When wildfire escapes into the wildlands-urban interface, homes, industrial facilities, and other urban values can be threatened or destroyed. As recommended by the FireSmart Canada program, vegetation management is a key principle in mitigating the risk of wildfire affecting urban values. In 2007, at a forested test site in the Northwest Territories, Canada, FPInnovations evaluated the effectiveness of using vegetation management- i.e., removal and reduction of forest fuels from the vicinity of a small building- as a strategy for protecting the building from wildfire.
Forest fuels engineering is one of the primary wildfire mitigation strategies advocated by FireSmart™ Canada and applied by partnering wildfire management agencies and industry operators. Fuel treatments have been extensively applied in and around communities in the wildland-urban interface, through a broad range of fuel modification techniques. A primary objective of fuel treatments is to modify fire behaviour to a ‘less difficult, disruptive, and destructive’ state (Reinhardt et al. 2008) which can allow for safer, more effective fire suppression operations (Moghaddas and Craggs 2007).
Black spruce is one of the most prevalent fuel types surrounding communities in central and northern Alberta, as well as other parts of boreal Canada. The densely stocked black spruce forest stands in the Red Earth Creek FireSmart research area exhibit typical crown fuel properties of black spruce: high crown bulk density and low crown base height, which contribute to crown fire initiation (Van Wagner 1977). These fuel characteristics, combined with low fuel moisture contents and strong winds, create ideal conditions for high-intensity, rapidly-spreading catastrophic wildfire (Flat Top Complex Wildfire Review Committee 2012).
Mulch fuel treatments use various types of equipment to masticate forest vegetation resulting in a reduction in crown bulk density and the conversion of canopy and ladder fuels to a more compacted and less available fuel source in the surface layer (Battaglia et al. 2010). Mulch thinning and strip mulch treatments create a more open surface fuel environment with both negative and positive impacts. Due to increased exposure to sun and wind flow, the chipped debris and other surface fuels in the open areas of the treatments dry more quickly than fine fuels in enclosed stands (Schiks and Wotton 2015). From a control perspective, the open thinned areas of the treatments allow more effective penetration of water/suppressant through canopy fuels to surface fuels (Hsieh in progress). Additionally, fine fuels at the surface of openings respond more quickly to water and suppressant application. Open areas of the treatments that have been wetted by sprinkler systems or aerial water delivery should reduce the potential for ignition and sustained burning, providing a potential barrier to fire spread.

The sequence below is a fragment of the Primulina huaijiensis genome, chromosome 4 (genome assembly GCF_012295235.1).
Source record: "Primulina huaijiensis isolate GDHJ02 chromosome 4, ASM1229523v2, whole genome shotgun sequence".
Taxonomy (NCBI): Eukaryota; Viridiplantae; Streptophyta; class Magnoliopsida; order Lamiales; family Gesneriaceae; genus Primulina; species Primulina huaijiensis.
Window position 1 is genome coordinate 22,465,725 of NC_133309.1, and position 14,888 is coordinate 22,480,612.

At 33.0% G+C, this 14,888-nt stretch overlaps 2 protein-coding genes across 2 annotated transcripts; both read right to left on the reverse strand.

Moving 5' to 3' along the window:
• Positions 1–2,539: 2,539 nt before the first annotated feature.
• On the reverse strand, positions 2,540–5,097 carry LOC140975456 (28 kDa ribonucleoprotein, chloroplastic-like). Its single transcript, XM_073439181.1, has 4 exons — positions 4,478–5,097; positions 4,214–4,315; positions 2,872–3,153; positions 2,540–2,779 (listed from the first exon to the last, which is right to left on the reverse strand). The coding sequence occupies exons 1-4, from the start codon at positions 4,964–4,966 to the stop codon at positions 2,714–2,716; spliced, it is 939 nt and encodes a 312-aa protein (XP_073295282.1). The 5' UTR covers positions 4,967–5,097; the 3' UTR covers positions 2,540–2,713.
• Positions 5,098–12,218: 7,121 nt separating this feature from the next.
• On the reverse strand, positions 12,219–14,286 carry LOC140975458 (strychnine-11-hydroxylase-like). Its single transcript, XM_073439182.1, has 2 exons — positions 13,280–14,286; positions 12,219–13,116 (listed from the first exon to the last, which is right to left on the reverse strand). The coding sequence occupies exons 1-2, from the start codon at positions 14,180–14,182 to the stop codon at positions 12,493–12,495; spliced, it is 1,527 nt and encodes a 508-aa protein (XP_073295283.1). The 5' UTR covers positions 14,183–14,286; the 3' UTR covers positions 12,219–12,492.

Experimental crown fires have been conducted to challenge fuels treatments in other forest fuel types (Schroeder 2010, Mooney 2013) to evaluate the efficacy of these treatments in moderating fire behaviour. Mechanical (shearblading) fuel treatments in black spruce fuels (Butler et al. 2013) have been shown to reduce fire intensity. However, documentation of crown fire challenging mulch fuel treatments in black spruce fuels is limited. Fire and fuels managers would like to evaluate the effectiveness of mulch fuel treatments in reducing fire intensity and rate of spread and, ultimately, their ability to mitigate wildfire risk to communities surrounding these hazardous fuels.
Alberta Agriculture and Forestry (AAF) Wildfire Management Branch fuels managers designed the Red Earth Creek FireSmart research area with the objective of conducting research that will lead to a better understanding of mulch fuel treatments and how these changes in the black spruce fuel environment affect fire behaviour. On May 14, 2015, Slave Lake Forest Area personnel conducted an experimental fire at this site; FPInnovations and research partners collected data to document changes in fire behaviour.
Reducing risk of loss due to wildfire is enhanced when forest fuels surrounding communities and individual structures are properly managed and are a part of the FireSmart concept. This report describes two test burns where a crown fire was burned into a fuel-managed plot following FireSmart guidelines (Partners in Protection 2003). In both cases the crown fire changed to a surface fire as the fire passed into the fuel-managed plots.
Fuel management, including thinning, is an important issue for communities and resource users striving to protect their values. Thinning reduces fuel loading in the overstorey and can lower the likelihood of a sustained crown fire. However, surface fuel loading can increase in thinned stands as a result of harvesting, and could adversely affect fire behaviour likelihood of sustained ignition. This report describes tests that were done to measure the probability of sustained ignition for thinned lodgepole pine stands where surface fuels, including logging slash, were left in place, and for stands where surface fuels were removed by piling and burning.
Forest companies in Canada frequently store large quantities of logs in permanent or temporary yards. Protecting these logs from fire is important because they represent a significant financial investment and are critical inventory for mills. The best practices contained within this report emerged from FPInnovations’ ongoing efforts to find solutions for protecting stored logs from fire.
The Forest Engineering Research Institute of Canada (FERIC) and Alberta Sustainable Resource Development (SRD) researched new methods of producing smoke for use in the training and testing of Alberta's fire lookout personnel. Because Alberta's goal is to have fires detected before they exceed 0.1 ha, two test burns were also done to see if documenting smoke from 0.1 ha fires could help train lookouts.